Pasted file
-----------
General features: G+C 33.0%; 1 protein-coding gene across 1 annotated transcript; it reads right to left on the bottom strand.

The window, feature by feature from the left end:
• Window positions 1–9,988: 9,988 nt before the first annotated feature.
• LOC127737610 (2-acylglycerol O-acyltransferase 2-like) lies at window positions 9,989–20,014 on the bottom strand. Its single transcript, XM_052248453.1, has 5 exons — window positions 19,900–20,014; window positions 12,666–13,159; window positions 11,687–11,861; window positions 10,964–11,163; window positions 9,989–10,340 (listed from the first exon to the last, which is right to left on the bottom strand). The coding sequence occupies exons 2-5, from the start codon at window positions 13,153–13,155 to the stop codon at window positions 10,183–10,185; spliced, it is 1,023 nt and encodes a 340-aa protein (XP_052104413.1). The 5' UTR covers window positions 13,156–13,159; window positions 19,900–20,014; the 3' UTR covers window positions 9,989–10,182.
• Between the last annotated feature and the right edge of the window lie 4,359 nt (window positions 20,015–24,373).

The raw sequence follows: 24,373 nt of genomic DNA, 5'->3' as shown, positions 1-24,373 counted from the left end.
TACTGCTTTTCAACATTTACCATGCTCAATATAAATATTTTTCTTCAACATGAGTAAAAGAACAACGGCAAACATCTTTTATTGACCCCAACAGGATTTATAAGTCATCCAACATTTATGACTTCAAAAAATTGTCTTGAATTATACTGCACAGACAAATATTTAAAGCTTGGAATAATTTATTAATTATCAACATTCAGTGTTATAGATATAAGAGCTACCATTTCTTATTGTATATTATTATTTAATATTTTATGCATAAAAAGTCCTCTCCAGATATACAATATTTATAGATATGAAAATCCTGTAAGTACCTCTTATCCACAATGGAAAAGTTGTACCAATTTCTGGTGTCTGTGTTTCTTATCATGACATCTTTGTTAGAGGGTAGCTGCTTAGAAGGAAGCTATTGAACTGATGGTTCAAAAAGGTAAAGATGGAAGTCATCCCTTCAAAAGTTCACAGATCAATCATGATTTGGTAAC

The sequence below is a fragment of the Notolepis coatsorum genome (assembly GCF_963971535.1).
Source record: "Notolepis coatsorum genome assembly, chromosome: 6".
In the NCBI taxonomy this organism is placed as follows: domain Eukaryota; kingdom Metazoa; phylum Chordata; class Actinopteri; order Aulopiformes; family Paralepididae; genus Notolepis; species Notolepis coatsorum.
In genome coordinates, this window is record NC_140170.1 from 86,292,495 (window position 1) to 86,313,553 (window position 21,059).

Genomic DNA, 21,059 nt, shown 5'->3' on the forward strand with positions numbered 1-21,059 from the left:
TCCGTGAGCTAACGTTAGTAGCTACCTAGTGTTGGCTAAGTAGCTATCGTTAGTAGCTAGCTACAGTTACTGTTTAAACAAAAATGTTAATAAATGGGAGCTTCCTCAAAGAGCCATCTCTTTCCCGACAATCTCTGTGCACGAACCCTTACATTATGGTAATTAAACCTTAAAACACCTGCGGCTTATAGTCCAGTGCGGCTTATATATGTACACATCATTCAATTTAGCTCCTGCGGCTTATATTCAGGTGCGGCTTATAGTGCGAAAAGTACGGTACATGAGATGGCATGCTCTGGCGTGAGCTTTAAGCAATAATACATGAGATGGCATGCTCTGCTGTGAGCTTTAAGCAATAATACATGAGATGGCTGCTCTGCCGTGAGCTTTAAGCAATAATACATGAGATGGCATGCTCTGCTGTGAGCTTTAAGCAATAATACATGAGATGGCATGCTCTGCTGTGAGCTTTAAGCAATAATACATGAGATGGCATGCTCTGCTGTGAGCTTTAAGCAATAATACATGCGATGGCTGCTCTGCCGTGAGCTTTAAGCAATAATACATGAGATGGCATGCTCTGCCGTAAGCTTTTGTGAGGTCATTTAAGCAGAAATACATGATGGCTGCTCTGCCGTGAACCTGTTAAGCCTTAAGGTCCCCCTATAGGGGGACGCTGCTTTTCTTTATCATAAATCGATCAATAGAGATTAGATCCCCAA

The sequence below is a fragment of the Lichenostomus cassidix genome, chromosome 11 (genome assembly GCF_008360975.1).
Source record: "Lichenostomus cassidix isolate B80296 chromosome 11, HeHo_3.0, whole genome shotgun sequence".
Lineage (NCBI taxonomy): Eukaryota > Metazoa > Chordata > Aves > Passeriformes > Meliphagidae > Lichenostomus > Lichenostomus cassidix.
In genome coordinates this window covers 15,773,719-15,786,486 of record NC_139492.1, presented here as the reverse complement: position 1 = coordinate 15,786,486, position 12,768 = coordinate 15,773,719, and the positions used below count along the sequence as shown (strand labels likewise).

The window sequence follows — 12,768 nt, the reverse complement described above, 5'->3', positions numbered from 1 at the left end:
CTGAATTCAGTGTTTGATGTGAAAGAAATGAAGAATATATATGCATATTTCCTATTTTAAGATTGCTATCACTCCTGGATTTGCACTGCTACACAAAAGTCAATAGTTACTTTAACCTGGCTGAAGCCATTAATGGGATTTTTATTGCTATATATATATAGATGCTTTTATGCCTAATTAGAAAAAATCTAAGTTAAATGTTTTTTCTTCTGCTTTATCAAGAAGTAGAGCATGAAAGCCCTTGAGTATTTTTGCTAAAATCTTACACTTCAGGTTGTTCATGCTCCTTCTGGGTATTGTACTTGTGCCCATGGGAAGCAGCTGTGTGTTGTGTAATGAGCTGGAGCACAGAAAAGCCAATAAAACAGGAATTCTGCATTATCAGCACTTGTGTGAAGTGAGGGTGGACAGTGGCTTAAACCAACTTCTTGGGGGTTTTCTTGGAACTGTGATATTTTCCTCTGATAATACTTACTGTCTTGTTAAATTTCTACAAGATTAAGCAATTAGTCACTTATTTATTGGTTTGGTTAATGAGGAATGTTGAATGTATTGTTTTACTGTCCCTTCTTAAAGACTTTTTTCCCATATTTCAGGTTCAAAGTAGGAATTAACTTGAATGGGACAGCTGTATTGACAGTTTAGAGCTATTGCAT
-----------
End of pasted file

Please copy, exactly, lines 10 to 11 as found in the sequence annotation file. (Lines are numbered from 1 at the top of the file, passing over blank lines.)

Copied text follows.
In the NCBI taxonomy this organism is placed as follows: domain Eukaryota; kingdom Metazoa; phylum Chordata; class Actinopteri; order Aulopiformes; family Paralepididae; genus Notolepis; species Notolepis coatsorum.
In genome coordinates, this window is record NC_140170.1 from 86,292,495 (window position 1) to 86,313,553 (window position 21,059).